My tea adventures have taken many turns. On the pumidor front, things are coming along nicely. My initial thoughts of wanting to perhaps accelerate aging (given that I'll be into my 70's by the time many of these cakes start to reach good numbers in years) have subsided. I'm of the mind now that there's no such thing as "accelerated aging," short of going shou (and even here I think it can be argued that shou is a whole different animal, merely an approximation of an aged sheng). Teas do what they do, and take their own sweet time doing it. The controlled humidity of the pumidor does help to soften hard edges and tame aggressive tendencies, which I like and which (for the time being) keeps me committed to the pumidor idea (at least for my tastes in tea). I've adjusted the RH to a steady 60% (give or take a few percentage points) with the idea that I simply want to keep the teas comfortable and active. No more trying to push the RH high to make the teas "age" faster. That's nothing but a silly fantasy. But, upon researching the matter of enzymes, phenols, volatile aromatics and such, it's well-documented that environment plays a crucial role. So at this point I'm going for a not-too-dry, not-too-humid, not-too-cold, not-too-hot middle ground. Everything in moderation, as the saying goes.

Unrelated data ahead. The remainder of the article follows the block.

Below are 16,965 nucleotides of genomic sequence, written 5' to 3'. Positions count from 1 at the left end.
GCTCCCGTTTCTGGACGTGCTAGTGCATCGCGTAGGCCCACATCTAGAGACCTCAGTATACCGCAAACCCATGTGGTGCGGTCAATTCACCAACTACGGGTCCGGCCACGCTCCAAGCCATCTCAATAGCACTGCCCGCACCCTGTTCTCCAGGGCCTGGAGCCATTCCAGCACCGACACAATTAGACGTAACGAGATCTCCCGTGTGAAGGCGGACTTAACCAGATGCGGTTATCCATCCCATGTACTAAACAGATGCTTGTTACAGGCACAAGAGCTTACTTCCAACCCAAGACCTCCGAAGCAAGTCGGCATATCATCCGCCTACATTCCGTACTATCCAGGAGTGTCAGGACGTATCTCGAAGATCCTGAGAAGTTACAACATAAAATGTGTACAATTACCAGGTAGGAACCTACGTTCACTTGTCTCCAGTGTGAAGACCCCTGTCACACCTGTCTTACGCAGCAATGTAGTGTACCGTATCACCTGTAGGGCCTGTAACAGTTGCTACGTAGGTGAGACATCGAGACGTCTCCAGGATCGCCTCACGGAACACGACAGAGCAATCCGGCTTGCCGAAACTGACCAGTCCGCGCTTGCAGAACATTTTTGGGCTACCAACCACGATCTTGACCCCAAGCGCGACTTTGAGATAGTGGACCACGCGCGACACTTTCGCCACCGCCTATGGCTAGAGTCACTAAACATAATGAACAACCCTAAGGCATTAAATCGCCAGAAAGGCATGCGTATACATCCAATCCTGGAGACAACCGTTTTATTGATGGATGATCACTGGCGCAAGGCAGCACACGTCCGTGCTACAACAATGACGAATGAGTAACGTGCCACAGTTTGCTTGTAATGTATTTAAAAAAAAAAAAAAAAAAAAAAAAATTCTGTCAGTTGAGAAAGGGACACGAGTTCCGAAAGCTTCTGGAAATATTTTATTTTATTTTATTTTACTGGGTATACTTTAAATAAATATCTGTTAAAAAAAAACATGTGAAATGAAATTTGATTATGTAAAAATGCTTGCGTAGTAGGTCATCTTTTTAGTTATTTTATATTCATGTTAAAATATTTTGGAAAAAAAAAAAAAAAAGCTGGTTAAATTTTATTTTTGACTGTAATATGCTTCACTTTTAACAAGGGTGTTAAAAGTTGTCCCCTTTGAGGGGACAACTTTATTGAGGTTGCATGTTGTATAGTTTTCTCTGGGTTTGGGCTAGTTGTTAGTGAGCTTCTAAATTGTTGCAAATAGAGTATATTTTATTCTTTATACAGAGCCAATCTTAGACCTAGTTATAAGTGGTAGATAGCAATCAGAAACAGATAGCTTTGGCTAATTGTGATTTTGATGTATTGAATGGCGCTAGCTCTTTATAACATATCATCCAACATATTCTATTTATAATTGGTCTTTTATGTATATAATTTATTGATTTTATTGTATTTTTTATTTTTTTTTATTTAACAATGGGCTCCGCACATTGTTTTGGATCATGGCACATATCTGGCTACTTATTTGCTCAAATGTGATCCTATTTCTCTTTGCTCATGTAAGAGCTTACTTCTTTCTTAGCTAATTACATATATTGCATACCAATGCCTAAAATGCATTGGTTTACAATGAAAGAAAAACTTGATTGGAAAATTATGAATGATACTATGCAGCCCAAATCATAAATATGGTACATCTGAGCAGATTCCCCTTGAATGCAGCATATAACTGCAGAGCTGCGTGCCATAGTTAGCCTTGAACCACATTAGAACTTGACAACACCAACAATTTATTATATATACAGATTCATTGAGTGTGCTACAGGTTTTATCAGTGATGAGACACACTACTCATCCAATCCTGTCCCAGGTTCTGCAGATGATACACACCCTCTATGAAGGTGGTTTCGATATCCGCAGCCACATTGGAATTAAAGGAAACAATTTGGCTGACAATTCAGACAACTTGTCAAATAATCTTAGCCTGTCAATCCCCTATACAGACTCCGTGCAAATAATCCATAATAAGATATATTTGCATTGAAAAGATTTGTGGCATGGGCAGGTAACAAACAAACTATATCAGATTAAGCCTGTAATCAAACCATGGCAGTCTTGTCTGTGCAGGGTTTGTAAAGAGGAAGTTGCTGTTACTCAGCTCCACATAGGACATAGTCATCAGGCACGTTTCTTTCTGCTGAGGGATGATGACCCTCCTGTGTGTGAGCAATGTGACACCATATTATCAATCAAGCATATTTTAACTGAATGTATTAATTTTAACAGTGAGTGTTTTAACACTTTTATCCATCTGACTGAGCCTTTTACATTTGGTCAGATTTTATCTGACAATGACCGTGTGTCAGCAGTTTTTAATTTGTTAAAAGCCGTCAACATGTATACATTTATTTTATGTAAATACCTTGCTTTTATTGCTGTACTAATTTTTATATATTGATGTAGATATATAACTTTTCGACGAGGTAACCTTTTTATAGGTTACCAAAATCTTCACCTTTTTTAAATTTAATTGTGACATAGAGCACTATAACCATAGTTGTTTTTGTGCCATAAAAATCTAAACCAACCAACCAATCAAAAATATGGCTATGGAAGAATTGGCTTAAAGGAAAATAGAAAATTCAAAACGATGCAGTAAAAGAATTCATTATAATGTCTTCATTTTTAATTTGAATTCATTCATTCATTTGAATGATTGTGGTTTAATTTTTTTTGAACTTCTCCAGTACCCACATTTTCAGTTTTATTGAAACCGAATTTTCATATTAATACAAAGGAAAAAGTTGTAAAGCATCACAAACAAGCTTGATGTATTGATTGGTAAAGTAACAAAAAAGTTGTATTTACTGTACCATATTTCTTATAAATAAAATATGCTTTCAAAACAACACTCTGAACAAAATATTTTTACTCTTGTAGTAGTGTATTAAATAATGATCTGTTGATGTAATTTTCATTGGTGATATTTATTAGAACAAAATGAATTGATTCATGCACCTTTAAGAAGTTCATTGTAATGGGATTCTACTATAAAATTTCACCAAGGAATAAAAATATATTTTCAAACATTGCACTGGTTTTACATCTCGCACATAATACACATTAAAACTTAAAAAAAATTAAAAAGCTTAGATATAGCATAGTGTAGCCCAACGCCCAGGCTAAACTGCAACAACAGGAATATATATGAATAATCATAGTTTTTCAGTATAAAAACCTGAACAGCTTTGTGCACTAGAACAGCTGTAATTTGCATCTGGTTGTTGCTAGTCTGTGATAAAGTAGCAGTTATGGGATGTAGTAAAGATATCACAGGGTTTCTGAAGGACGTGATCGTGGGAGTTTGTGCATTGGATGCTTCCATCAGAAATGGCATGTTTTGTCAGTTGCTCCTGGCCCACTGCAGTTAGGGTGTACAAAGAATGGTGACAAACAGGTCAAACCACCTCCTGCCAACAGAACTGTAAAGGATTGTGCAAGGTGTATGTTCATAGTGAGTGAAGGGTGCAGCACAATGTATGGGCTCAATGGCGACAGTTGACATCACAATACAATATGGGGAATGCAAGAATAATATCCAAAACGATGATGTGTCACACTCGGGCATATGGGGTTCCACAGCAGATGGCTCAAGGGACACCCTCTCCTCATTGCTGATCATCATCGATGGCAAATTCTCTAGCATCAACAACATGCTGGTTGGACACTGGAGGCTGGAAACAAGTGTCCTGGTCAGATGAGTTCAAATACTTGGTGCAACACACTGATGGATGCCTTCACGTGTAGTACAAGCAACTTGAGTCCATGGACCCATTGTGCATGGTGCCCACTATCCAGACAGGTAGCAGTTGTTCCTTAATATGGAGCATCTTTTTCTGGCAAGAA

|Old trees in Alishan, Taiwan|
Speaking of the age-range of a puerh, I've noticed that those teas which have crossed over into the 10+ year range have definitely made a significant jump from "young and green" to "okay, yes, this tea is definitely developing that aged character." It shows in the darkening color of the tea soup, the deepened and woodier aromas and flavors. Still can't say I notice any change in a tea's energy, but perhaps like those early cake purchases this will develop as I gain more experience tasting different puers as they age.
And... can it be? Am I really starting to develop that enviable ability to name a tea's origin just by taste and aroma (the ultimate party-trick at tea gatherings)? After tasting so many puerhs and taking copious notes, it seems this sort of thing just starts to happen. I've still got a ways to go (the specific character of Naka, anyone??), and am not the type for party tricks, but it lends a certain awareness of increasing mastery while sitting alone at the tea table each day. Another of the joys of this whole tea practice thing.